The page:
An electric light is a device that produces visible light from electric current. It is the most common form of artificial lighting and is essential to modern society, providing interior lighting for buildings and exterior light for evening and nighttime activities. In technical usage, a replaceable component that produces light from electricity is called a lamp. Lamps are commonly called light bulbs; for example, the incandescent light bulb. Lamps usually have a base made of ceramic, metal, glass or plastic, which secures the lamp in the socket of a light fixture. The electrical connection to the socket may be made with a screw-thread base, two metal pins, two metal caps or a bayonet cap.
The three main categories of electric lights are incandescent lamps, which produce light by a filament heated white-hot by electric current, gas-discharge lamps, which produce light by means of an electric arc through a gas, and LED lamps, which produce light by a flow of electrons across a band gap in a semiconductor.
Before electric lighting became common in the early 20th century, people used candles, gas lights, oil lamps, and fires. English chemist Humphry Davy developed the first incandescent light in 1802, followed by the first practical electric arc light in 1806. By the 1870s, Davy's arc lamp had been successfully commercialized, and was used to light many public spaces. Efforts by Swan and Edison led to commercial incandescent light bulbs becoming widely available in the 1880s, and by the early twentieth century these had completely replaced arc lamps.
The energy efficiency of electric lighting has increased radically since the first demonstration of arc lamps and the incandescent light bulb of the 19th century. Modern electric light sources come in a profusion of types and sizes adapted to many applications. Most modern electric lighting is powered by centrally generated electric power, but lighting may also be powered by mobile or standby electric generators or battery systems. Battery-powered light is often reserved for when and where stationary lights fail, often in the form of flashlights, electric lanterns, and in vehicles.
Types of electric lighting include:
- Incandescent light bulb, a heated filament inside a glass envelope
- LED lamp, a solid-state lamp that uses light-emitting diodes (LEDs) as the source of light
- Arc lamp
- Gas-discharge lamp, a light source that generates light by sending an electric discharge through an ionized gas
|Name||Optical spectrum||Nominal efficacy
|Incandescent light bulb||Continuous||4–17||2–20,000||2,400–3,400||Warm white (yellowish)||100|
|Halogen lamp||Continuous||16–23||3,000–6,000||3,200||Warm white (yellowish)||100|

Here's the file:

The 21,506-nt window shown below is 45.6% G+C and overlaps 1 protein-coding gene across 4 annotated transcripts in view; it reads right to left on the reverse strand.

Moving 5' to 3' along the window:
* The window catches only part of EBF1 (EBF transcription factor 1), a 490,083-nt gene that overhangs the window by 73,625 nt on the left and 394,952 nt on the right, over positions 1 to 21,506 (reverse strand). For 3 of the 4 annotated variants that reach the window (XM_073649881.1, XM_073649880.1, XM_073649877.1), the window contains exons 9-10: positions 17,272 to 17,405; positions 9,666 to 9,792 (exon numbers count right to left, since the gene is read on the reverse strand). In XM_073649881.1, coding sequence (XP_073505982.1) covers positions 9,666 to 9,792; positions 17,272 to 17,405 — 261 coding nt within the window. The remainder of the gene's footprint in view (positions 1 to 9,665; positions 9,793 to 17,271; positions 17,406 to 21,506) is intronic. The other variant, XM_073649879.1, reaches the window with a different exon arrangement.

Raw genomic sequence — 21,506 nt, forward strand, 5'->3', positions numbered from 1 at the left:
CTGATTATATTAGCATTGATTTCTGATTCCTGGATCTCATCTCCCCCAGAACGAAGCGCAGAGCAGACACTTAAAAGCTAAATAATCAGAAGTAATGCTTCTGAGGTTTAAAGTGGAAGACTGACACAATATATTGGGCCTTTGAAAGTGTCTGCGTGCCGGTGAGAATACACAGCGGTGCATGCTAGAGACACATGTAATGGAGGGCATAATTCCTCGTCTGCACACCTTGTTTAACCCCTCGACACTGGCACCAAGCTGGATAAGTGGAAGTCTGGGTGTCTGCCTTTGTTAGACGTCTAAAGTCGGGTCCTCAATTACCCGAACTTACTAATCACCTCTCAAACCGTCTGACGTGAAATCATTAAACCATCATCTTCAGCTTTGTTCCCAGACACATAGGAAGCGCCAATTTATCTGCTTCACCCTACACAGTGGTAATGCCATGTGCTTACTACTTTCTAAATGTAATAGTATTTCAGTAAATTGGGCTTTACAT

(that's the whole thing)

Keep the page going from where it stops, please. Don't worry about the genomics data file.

|Fluorescent lamp||Mercury line + Phosphor||52–100 (white)||8,000–20,000||2,700–5,000*||White (various color temperatures), as well as saturated colors available||15–85|
|Metal-halide lamp||Quasi-continuous||50–115||6,000–20,000||3,000–4,500||Cold white||65–93|
|Sulfur lamp||Continuous||80–110||15,000–20,000||6,000||Pale green||79|
|High pressure sodium||Broadband||55–140||10,000–40,000||1,800–2,200*||Pinkish orange||0–70|
|Low pressure sodium||Narrow line||100–200||18,000–20,000||1,800*||Yellow, no color rendering||0|
|LED lamp||Line plus phosphor||10–110 (white)||50,000–100,000||Various white from 2,700 to 6,000*||Various color temperatures, as well as saturated colors||70–85 (white)|
|Electrodeless lamp||Mercury line + Phosphor||70–90 (white)||80,000–100,000||Various white from 2,700 to 6,000*||Various color temperatures, as well as saturated colors||70–85 (white)|
*Color temperature is defined as the temperature of a black body emitting a similar spectrum; these spectra are quite different from those of black bodies.
The most efficient source of electric light is the low-pressure sodium lamp. It produces, for all practical purposes, a monochromatic orange-yellow light, which gives a similarly monochromatic perception of any illuminated scene. For this reason, it is generally reserved for outdoor public lighting applications. Low-pressure sodium lights are favoured for public lighting by astronomers, since the light pollution that they generate can be easily filtered, contrary to broadband or continuous spectra.
Incandescent light bulb
The modern incandescent light bulb, with a coiled filament of tungsten, and commercialized in the 1920s, developed from the carbon filament lamp introduced about 1880. As well as bulbs for normal illumination, there is a very wide range, including low voltage, low-power types often used as components in equipment, but now largely displaced by LEDs